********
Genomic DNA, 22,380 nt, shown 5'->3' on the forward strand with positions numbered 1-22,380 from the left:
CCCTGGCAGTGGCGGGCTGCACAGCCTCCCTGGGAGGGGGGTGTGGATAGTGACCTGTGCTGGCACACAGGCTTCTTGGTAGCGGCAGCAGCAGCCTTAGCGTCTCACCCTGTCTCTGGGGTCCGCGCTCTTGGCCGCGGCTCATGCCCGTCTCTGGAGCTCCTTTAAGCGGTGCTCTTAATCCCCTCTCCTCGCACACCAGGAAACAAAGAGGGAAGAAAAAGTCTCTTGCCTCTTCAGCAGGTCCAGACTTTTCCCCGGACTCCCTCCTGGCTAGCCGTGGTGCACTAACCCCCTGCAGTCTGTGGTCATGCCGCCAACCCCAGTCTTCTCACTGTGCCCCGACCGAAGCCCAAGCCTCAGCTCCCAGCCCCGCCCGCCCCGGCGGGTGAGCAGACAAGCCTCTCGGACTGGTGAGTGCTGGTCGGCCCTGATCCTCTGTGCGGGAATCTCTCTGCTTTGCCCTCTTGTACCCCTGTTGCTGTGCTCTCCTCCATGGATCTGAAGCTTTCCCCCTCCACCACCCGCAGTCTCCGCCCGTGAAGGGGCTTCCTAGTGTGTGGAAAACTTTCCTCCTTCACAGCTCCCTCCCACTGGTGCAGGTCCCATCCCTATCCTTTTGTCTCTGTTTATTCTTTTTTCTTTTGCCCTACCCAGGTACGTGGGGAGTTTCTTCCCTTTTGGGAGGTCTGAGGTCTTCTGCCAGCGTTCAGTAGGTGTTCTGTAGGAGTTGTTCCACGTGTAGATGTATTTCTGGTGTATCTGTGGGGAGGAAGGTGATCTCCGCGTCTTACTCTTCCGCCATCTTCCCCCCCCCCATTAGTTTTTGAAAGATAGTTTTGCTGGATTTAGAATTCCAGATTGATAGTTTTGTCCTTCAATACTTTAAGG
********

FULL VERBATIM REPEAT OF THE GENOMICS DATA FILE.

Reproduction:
Genomic DNA, 22,380 nt, shown 5'->3' on the forward strand with positions numbered 1-22,380 from the left:
CCCTGGCAGTGGCGGGCTGCACAGCCTCCCTGGGAGGGGGGTGTGGATAGTGACCTGTGCTGGCACACAGGCTTCTTGGTAGCGGCAGCAGCAGCCTTAGCGTCTCACCCTGTCTCTGGGGTCCGCGCTCTTGGCCGCGGCTCATGCCCGTCTCTGGAGCTCCTTTAAGCGGTGCTCTTAATCCCCTCTCCTCGCACACCAGGAAACAAAGAGGGAAGAAAAAGTCTCTTGCCTCTTCAGCAGGTCCAGACTTTTCCCCGGACTCCCTCCTGGCTAGCCGTGGTGCACTAACCCCCTGCAGTCTGTGGTCATGCCGCCAACCCCAGTCTTCTCACTGTGCCCCGACCGAAGCCCAAGCCTCAGCTCCCAGCCCCGCCCGCCCCGGCGGGTGAGCAGACAAGCCTCTCGGACTGGTGAGTGCTGGTCGGCCCTGATCCTCTGTGCGGGAATCTCTCTGCTTTGCCCTCTTGTACCCCTGTTGCTGTGCTCTCCTCCATGGATCTGAAGCTTTCCCCCTCCACCACCCGCAGTCTCCGCCCGTGAAGGGGCTTCCTAGTGTGTGGAAAACTTTCCTCCTTCACAGCTCCCTCCCACTGGTGCAGGTCCCATCCCTATCCTTTTGTCTCTGTTTATTCTTTTTTCTTTTGCCCTACCCAGGTACGTGGGGAGTTTCTTCCCTTTTGGGAGGTCTGAGGTCTTCTGCCAGCGTTCAGTAGGTGTTCTGTAGGAGTTGTTCCACGTGTAGATGTATTTCTGGTGTATCTGTGGGGAGGAAGGTGATCTCCGCGTCTTACTCTTCCGCCATCTTCCCCCCCCCCATTAGTTTTTGAAAGATAGTTTTGCTGGATTTAGAATTCCAGATTGATAGTTTTGTCCTTCAATACTTTAAGG